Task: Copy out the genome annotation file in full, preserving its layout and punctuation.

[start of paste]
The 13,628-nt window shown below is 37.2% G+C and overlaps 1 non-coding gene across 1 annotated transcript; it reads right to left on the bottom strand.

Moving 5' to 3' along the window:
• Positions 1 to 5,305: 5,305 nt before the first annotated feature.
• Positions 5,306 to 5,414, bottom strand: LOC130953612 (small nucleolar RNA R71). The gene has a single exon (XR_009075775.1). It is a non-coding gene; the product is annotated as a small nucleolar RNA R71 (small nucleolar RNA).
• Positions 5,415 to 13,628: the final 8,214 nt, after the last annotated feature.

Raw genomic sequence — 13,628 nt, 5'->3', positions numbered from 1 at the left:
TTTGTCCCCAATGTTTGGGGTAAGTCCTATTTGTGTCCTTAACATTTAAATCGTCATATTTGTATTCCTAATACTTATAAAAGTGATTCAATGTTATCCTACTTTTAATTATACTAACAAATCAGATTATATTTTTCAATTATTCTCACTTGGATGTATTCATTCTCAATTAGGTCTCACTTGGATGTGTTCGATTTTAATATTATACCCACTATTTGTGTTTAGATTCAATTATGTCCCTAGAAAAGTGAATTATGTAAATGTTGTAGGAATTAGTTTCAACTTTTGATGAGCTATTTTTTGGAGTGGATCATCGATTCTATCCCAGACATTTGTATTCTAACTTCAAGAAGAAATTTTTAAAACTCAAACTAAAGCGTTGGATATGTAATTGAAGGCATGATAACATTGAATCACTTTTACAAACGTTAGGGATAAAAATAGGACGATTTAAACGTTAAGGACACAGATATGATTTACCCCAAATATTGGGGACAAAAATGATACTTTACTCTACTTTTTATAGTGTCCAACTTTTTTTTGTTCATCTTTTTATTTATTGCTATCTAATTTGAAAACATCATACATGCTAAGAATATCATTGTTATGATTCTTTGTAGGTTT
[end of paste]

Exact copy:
The 13,628-nt window shown below is 37.2% G+C and overlaps 1 non-coding gene across 1 annotated transcript; it reads right to left on the bottom strand.

Moving 5' to 3' along the window:
• Positions 1 to 5,305: 5,305 nt before the first annotated feature.
• Positions 5,306 to 5,414, bottom strand: LOC130953612 (small nucleolar RNA R71). The gene has a single exon (XR_009075775.1). It is a non-coding gene; the product is annotated as a small nucleolar RNA R71 (small nucleolar RNA).
• Positions 5,415 to 13,628: the final 8,214 nt, after the last annotated feature.

Raw genomic sequence — 13,628 nt, 5'->3', positions numbered from 1 at the left:
TTTGTCCCCAATGTTTGGGGTAAGTCCTATTTGTGTCCTTAACATTTAAATCGTCATATTTGTATTCCTAATACTTATAAAAGTGATTCAATGTTATCCTACTTTTAATTATACTAACAAATCAGATTATATTTTTCAATTATTCTCACTTGGATGTATTCATTCTCAATTAGGTCTCACTTGGATGTGTTCGATTTTAATATTATACCCACTATTTGTGTTTAGATTCAATTATGTCCCTAGAAAAGTGAATTATGTAAATGTTGTAGGAATTAGTTTCAACTTTTGATGAGCTATTTTTTGGAGTGGATCATCGATTCTATCCCAGACATTTGTATTCTAACTTCAAGAAGAAATTTTTAAAACTCAAACTAAAGCGTTGGATATGTAATTGAAGGCATGATAACATTGAATCACTTTTACAAACGTTAGGGATAAAAATAGGACGATTTAAACGTTAAGGACACAGATATGATTTACCCCAAATATTGGGGACAAAAATGATACTTTACTCTACTTTTTATAGTGTCCAACTTTTTTTTGTTCATCTTTTTATTTATTGCTATCTAATTTGAAAACATCATACATGCTAAGAATATCATTGTTATGATTCTTTGTAGGTTT